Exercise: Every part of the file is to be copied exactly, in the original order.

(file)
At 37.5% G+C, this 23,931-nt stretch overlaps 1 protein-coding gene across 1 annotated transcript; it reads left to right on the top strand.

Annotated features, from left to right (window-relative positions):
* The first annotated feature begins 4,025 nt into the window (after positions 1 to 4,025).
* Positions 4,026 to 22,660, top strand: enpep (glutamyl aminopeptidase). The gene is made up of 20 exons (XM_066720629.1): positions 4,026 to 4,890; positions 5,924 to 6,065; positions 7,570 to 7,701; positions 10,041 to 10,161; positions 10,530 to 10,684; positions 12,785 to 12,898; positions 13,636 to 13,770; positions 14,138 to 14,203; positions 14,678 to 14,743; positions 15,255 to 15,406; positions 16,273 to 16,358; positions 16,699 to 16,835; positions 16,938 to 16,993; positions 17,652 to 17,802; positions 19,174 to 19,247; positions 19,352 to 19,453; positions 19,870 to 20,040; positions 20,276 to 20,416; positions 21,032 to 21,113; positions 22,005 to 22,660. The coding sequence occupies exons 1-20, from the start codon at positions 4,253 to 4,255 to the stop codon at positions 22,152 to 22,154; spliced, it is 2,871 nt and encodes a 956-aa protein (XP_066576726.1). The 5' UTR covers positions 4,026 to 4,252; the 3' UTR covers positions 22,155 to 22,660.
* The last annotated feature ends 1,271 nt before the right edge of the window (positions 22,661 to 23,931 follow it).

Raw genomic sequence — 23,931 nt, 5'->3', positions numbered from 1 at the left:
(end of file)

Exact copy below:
At 37.5% G+C, this 23,931-nt stretch overlaps 1 protein-coding gene across 1 annotated transcript; it reads left to right on the top strand.

Annotated features, from left to right (window-relative positions):
* The first annotated feature begins 4,025 nt into the window (after positions 1 to 4,025).
* Positions 4,026 to 22,660, top strand: enpep (glutamyl aminopeptidase). The gene is made up of 20 exons (XM_066720629.1): positions 4,026 to 4,890; positions 5,924 to 6,065; positions 7,570 to 7,701; positions 10,041 to 10,161; positions 10,530 to 10,684; positions 12,785 to 12,898; positions 13,636 to 13,770; positions 14,138 to 14,203; positions 14,678 to 14,743; positions 15,255 to 15,406; positions 16,273 to 16,358; positions 16,699 to 16,835; positions 16,938 to 16,993; positions 17,652 to 17,802; positions 19,174 to 19,247; positions 19,352 to 19,453; positions 19,870 to 20,040; positions 20,276 to 20,416; positions 21,032 to 21,113; positions 22,005 to 22,660. The coding sequence occupies exons 1-20, from the start codon at positions 4,253 to 4,255 to the stop codon at positions 22,152 to 22,154; spliced, it is 2,871 nt and encodes a 956-aa protein (XP_066576726.1). The 5' UTR covers positions 4,026 to 4,252; the 3' UTR covers positions 22,155 to 22,660.
* The last annotated feature ends 1,271 nt before the right edge of the window (positions 22,661 to 23,931 follow it).

Raw genomic sequence — 23,931 nt, 5'->3', positions numbered from 1 at the left: